13 October 2013 – Twenty-eighth Sunday In Ordinary Time

THE SUNDAY GOSPEL:  TWENTY-EIGHTH SUNDAY IN ORDINARY TIME YEAR C

Luke 17: 11—19

As Jesus continued his journey to Jerusalem,
he traveled through Samaria and Galilee.
As he was entering a village, ten lepers met him.
They stood at a distance from him and raised their voices, saying,
“Jesus, Master! Have pity on us!”
And when he saw them, he said,
“Go show yourselves to the priests.”
As they were going they were cleansed. 
And one of them, realizing he had been healed,
returned, glorifying God in a loud voice;
and he fell at the feet of Jesus and thanked him. 
He was a Samaritan.
Jesus said in reply,
“Ten were cleansed, were they not?
Where are the other nine? 
Has none but this foreigner returned to give thanks to God?” 
Then he said to him, “Stand up and go;
your faith has saved you.”

PASTOR’S REFLECTION by Father Mike Joly: TWENTY-EIGHTH SUNDAY IN ORDINARY TIME YEAR C

“Who punishes whom anyway?”

There is a curious yet unfortunate belief in many of the faithful that the bad things which happen to us happen because we deserve bad things. Remember Chapter 9 in St. John’s Gospel where the Pharisees question Jesus, “Who sinned, this man or his parents, that he was born blind?” (John 9:2). This ill-informed and false doctrine goes on to assert that God is vengeful and does bad things to those who have done bad things. When this errant belief is held by so many people, it then appears to gain a truthful quality by the sheer pervasiveness of its acceptance. In this particular case, many people happen to be incorrect in their assertions. This doctrine is no more valid than to insist that good things happen to people who only do good things. Recall Jesus’ response to the Pharisees, “Neither he nor his parents sinned; it is so that the works of God might be made visible through him.” (John 9:3).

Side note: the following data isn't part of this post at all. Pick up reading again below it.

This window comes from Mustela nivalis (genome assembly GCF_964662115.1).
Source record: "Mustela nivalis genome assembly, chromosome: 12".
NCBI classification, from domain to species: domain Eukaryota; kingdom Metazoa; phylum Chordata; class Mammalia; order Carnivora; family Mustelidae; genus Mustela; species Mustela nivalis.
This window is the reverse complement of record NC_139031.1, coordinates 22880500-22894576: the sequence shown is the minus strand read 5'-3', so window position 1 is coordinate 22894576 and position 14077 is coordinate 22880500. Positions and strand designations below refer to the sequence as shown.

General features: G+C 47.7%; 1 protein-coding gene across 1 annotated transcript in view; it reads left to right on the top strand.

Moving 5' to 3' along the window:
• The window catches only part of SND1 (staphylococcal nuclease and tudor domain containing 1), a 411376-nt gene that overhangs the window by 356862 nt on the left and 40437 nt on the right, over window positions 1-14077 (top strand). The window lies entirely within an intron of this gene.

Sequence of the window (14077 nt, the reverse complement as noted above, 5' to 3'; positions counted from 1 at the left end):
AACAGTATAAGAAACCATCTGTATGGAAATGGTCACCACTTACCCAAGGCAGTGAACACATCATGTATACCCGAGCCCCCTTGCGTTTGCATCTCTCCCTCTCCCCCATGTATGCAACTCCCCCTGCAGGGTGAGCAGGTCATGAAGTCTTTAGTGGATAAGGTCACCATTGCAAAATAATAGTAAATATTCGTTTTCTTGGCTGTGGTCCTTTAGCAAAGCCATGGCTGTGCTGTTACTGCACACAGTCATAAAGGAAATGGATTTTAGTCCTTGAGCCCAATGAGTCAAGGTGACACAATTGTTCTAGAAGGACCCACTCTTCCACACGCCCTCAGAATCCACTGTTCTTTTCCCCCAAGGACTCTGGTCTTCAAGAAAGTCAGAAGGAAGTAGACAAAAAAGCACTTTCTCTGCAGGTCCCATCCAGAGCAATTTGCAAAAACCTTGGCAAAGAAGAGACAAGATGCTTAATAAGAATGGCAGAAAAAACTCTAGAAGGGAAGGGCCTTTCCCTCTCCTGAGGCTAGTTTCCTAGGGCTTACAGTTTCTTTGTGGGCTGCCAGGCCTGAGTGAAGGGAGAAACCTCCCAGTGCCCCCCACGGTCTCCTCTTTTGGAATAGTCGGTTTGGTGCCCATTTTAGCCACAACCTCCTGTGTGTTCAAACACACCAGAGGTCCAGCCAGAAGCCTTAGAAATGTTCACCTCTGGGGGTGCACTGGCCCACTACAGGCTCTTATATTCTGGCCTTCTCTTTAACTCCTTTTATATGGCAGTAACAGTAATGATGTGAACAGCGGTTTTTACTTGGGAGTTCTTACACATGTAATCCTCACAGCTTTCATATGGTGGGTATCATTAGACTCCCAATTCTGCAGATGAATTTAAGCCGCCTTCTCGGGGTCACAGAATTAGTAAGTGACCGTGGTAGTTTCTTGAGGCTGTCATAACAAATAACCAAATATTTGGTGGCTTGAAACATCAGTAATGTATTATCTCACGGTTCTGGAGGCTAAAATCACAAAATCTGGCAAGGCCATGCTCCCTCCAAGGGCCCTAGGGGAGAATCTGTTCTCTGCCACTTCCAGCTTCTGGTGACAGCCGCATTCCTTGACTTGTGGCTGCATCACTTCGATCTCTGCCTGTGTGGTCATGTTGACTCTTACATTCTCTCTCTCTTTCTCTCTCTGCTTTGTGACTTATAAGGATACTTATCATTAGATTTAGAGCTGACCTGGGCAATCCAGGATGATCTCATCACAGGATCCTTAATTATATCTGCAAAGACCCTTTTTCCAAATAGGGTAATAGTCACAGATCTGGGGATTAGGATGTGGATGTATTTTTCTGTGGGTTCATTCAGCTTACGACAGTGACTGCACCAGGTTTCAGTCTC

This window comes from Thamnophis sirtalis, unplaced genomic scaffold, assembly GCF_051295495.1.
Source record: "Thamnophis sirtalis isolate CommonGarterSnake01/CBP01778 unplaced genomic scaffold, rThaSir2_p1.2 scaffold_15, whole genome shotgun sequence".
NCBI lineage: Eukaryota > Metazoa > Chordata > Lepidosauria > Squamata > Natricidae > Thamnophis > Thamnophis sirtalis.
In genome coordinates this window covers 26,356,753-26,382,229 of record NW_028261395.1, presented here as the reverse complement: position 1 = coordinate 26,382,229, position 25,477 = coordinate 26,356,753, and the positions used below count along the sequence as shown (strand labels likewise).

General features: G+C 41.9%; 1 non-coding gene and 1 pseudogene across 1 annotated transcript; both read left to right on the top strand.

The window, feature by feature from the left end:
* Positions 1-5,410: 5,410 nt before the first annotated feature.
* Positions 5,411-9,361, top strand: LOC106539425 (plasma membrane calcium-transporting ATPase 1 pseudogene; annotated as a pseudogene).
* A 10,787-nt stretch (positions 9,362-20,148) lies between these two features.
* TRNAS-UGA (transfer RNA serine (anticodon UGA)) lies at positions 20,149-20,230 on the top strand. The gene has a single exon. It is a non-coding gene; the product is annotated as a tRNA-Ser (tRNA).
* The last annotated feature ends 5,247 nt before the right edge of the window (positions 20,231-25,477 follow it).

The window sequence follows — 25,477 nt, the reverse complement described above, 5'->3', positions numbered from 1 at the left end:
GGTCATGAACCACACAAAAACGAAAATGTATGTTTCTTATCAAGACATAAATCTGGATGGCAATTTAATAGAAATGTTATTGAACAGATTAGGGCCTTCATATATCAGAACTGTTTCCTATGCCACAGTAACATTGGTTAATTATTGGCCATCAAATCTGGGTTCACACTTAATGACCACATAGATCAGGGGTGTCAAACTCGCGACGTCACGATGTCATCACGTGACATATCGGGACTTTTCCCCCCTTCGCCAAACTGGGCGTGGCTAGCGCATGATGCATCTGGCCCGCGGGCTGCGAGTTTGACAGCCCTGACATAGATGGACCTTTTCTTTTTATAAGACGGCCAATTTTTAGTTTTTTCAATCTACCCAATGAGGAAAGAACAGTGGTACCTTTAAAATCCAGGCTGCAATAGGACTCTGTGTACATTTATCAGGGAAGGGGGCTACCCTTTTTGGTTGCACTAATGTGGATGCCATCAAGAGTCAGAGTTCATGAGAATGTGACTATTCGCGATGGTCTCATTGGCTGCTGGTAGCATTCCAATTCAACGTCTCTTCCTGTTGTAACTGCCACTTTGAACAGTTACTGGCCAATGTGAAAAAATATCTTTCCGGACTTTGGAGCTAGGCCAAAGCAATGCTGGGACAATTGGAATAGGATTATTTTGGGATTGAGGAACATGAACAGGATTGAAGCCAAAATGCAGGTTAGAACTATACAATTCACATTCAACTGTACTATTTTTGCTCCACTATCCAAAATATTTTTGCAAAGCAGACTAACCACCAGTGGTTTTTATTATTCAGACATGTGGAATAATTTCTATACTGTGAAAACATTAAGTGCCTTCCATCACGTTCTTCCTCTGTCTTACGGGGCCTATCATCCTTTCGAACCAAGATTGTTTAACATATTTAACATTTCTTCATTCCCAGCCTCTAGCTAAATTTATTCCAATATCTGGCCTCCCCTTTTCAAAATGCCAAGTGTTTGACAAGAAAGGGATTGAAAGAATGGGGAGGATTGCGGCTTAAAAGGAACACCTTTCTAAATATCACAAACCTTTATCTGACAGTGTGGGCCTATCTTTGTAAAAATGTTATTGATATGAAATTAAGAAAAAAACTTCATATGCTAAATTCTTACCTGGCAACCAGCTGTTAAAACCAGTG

Well, leprosy is a rather bad thing too. Actually, leprosy was a term used to include not only Hansen’s disease as we now define leprosy, but to include any number of contagious and fatal diseases. It was necessary that they be quarantined for the good of the village; yet, being isolated in this way can lend itself to the false conclusion of punishment from on high. The questions may leap-frog over, “Is God punishing me?” to the motive behind this certain penalty, “Why is God punishing me?”

God is NOT like us!  God does not do the things we do and think the things we think. “He makes the sun to rise on the bad and good”. (Matthew 5:45). God does not act as we often do, in a vengeful way. On the contrary, we ARE well when we do and think as God does. God is not punishing the afflicted. But we are the ones who punish ourselves when we act and think in a diseased way, in a leprous way, in a manner which isolates us from an intimate relationship with God. We quarantine ourselves amidst the sickly.

It is the new silent killer! Once nearly annihilated in its attack on the physical body, it has resurfaced in the 21st century with a vengeance to attack not the body, but the soul of modern society: spiritual leprosy. It is the disease of a heart closed off from God’s holiness and beauty and refreshment. Spiritual leprosy can be hidden easily under a colonel’s wings, under a soccer player’s uniform, under an attractive dress or hidden within the busyness of a world spinning faster and faster. It is far more fatal. Spiritual leprosy shows up with horrific symptoms. The most hideous of them, this leprosy suffers the “UNGRATITUDE” of a soul toward God and a refusal to receive His healing.

Ten lepers catch sight of Jesus from within their camp. With bells jingling around their necks to warn all to stay away, they cry out for healing, that the “punishment” be lifted. All ten are cleansed; all are made physically whole. But, ninety percent chose to stay sick and diseased on the inside; they chose to keep punishing themselves. These nine do not return to Jesus with thankful praise welling up as the neon sign indicating their health. This is their new leprosy! They punish themselves. No one else (certainly not God) is punishing them. They do it to themselves. Their lack of thankful praise continues their disease and their separation from the Lord. They quarantine themselves with the leprous of heart.

The one leper is healed through and through.  Physically, yes, but more importantly his spiritual disease of ungratefulness is vaccinated. God is not and has never been and will never be a vengeful, punishing God. He is, however, just! God will permit us to punish ourselves by choosing to be spiritually diseased. Rejecting His dominion and His reign over our lives is our self-punishment. Nine times out of ten we punish ourselves this way. One-hundred percent of the time we have the opportunity to return to Him in grateful praise, with a body and a soul lifted up as a man or woman of God.